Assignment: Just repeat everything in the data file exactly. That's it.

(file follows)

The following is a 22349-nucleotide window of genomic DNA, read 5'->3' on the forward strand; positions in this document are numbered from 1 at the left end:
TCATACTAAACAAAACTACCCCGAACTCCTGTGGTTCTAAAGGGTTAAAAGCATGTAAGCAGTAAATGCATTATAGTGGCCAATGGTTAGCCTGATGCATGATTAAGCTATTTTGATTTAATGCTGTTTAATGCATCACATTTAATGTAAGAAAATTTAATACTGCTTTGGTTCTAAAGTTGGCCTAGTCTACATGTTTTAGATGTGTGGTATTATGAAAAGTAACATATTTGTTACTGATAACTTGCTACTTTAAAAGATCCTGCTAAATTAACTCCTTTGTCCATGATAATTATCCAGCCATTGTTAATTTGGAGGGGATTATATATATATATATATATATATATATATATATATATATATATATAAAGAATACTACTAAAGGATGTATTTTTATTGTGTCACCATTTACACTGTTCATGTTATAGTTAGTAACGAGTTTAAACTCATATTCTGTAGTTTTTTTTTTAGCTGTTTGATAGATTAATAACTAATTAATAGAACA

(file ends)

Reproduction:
The following is a 22349-nucleotide window of genomic DNA, read 5'->3' on the forward strand; positions in this document are numbered from 1 at the left end:
TCATACTAAACAAAACTACCCCGAACTCCTGTGGTTCTAAAGGGTTAAAAGCATGTAAGCAGTAAATGCATTATAGTGGCCAATGGTTAGCCTGATGCATGATTAAGCTATTTTGATTTAATGCTGTTTAATGCATCACATTTAATGTAAGAAAATTTAATACTGCTTTGGTTCTAAAGTTGGCCTAGTCTACATGTTTTAGATGTGTGGTATTATGAAAAGTAACATATTTGTTACTGATAACTTGCTACTTTAAAAGATCCTGCTAAATTAACTCCTTTGTCCATGATAATTATCCAGCCATTGTTAATTTGGAGGGGATTATATATATATATATATATATATATATATATATATATATATATATAAAGAATACTACTAAAGGATGTATTTTTATTGTGTCACCATTTACACTGTTCATGTTATAGTTAGTAACGAGTTTAAACTCATATTCTGTAGTTTTTTTTTTAGCTGTTTGATAGATTAATAACTAATTAATAGAACA